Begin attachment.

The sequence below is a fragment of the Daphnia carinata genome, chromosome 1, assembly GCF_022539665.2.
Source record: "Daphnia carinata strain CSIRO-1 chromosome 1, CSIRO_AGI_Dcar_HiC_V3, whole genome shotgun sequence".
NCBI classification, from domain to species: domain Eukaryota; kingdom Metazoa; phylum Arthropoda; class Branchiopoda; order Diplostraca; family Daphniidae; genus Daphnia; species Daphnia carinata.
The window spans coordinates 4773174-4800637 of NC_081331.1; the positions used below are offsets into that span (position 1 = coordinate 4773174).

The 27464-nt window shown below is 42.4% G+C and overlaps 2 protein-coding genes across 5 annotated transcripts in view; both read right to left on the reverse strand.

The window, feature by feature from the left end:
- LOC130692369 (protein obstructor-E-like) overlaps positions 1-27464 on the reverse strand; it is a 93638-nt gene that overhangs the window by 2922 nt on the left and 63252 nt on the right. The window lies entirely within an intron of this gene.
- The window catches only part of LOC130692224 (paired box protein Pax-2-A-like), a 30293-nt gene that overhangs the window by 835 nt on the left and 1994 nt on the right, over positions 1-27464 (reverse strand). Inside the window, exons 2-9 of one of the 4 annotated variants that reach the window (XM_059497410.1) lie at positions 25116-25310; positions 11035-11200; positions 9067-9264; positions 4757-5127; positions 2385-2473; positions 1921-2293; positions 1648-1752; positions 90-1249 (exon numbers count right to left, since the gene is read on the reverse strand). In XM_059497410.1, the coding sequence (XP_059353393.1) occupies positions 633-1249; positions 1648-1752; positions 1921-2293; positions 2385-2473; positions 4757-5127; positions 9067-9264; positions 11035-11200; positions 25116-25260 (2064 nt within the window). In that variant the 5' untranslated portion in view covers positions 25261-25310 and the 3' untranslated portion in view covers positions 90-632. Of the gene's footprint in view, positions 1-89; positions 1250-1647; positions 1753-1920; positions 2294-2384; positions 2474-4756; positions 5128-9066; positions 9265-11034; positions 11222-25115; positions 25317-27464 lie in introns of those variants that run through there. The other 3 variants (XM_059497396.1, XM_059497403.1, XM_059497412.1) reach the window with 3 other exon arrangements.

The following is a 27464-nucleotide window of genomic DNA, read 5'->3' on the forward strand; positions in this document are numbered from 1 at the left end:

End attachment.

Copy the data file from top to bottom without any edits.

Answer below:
The sequence below is a fragment of the Daphnia carinata genome, chromosome 1, assembly GCF_022539665.2.
Source record: "Daphnia carinata strain CSIRO-1 chromosome 1, CSIRO_AGI_Dcar_HiC_V3, whole genome shotgun sequence".
NCBI classification, from domain to species: domain Eukaryota; kingdom Metazoa; phylum Arthropoda; class Branchiopoda; order Diplostraca; family Daphniidae; genus Daphnia; species Daphnia carinata.
The window spans coordinates 4773174-4800637 of NC_081331.1; the positions used below are offsets into that span (position 1 = coordinate 4773174).

The 27464-nt window shown below is 42.4% G+C and overlaps 2 protein-coding genes across 5 annotated transcripts in view; both read right to left on the reverse strand.

The window, feature by feature from the left end:
- LOC130692369 (protein obstructor-E-like) overlaps positions 1-27464 on the reverse strand; it is a 93638-nt gene that overhangs the window by 2922 nt on the left and 63252 nt on the right. The window lies entirely within an intron of this gene.
- The window catches only part of LOC130692224 (paired box protein Pax-2-A-like), a 30293-nt gene that overhangs the window by 835 nt on the left and 1994 nt on the right, over positions 1-27464 (reverse strand). Inside the window, exons 2-9 of one of the 4 annotated variants that reach the window (XM_059497410.1) lie at positions 25116-25310; positions 11035-11200; positions 9067-9264; positions 4757-5127; positions 2385-2473; positions 1921-2293; positions 1648-1752; positions 90-1249 (exon numbers count right to left, since the gene is read on the reverse strand). In XM_059497410.1, the coding sequence (XP_059353393.1) occupies positions 633-1249; positions 1648-1752; positions 1921-2293; positions 2385-2473; positions 4757-5127; positions 9067-9264; positions 11035-11200; positions 25116-25260 (2064 nt within the window). In that variant the 5' untranslated portion in view covers positions 25261-25310 and the 3' untranslated portion in view covers positions 90-632. Of the gene's footprint in view, positions 1-89; positions 1250-1647; positions 1753-1920; positions 2294-2384; positions 2474-4756; positions 5128-9066; positions 9265-11034; positions 11222-25115; positions 25317-27464 lie in introns of those variants that run through there. The other 3 variants (XM_059497396.1, XM_059497403.1, XM_059497412.1) reach the window with 3 other exon arrangements.

The following is a 27464-nucleotide window of genomic DNA, read 5'->3' on the forward strand; positions in this document are numbered from 1 at the left end: